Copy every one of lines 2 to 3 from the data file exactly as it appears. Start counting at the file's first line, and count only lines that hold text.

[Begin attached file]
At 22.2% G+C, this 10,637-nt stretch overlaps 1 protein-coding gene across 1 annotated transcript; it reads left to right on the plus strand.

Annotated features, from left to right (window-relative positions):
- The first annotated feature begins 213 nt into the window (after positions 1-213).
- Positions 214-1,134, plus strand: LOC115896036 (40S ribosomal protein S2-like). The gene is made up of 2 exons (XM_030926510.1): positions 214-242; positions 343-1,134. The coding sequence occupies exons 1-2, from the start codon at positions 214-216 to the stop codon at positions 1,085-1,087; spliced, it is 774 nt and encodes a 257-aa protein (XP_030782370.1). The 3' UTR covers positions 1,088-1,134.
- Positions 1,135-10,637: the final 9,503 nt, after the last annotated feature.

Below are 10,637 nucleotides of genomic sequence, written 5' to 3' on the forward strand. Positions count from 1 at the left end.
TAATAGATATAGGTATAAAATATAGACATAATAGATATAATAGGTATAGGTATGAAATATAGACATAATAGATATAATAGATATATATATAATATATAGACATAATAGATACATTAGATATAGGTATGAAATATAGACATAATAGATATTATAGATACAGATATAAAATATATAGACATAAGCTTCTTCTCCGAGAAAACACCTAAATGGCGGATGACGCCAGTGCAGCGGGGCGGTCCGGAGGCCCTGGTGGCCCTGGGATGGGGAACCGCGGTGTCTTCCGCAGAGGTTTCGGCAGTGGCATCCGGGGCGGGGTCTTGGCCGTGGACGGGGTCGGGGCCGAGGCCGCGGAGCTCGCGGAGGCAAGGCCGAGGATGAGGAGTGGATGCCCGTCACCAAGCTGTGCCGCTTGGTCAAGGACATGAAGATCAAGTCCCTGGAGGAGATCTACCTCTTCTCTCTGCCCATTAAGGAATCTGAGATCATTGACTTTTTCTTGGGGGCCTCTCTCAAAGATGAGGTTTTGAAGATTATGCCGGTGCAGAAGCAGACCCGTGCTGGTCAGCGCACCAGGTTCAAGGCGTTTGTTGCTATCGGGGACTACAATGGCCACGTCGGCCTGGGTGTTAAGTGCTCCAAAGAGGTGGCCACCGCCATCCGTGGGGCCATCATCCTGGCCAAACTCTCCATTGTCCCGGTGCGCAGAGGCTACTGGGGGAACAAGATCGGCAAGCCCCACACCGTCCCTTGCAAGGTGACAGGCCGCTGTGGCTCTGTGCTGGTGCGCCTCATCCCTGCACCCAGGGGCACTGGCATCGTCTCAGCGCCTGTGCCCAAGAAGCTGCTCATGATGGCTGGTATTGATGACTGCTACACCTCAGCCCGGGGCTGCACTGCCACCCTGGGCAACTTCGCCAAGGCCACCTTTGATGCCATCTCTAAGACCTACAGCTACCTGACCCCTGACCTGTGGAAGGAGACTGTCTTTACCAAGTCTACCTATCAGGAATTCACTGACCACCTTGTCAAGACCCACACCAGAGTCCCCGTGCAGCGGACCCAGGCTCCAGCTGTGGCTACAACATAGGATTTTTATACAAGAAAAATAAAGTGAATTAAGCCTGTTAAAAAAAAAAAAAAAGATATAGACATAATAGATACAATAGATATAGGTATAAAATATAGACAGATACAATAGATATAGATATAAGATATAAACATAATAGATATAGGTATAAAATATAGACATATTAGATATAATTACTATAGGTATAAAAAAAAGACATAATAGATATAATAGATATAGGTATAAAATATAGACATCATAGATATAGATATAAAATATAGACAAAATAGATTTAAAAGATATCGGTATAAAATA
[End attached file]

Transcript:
Annotated features, from left to right (window-relative positions):
- The first annotated feature begins 213 nt into the window (after positions 1-213).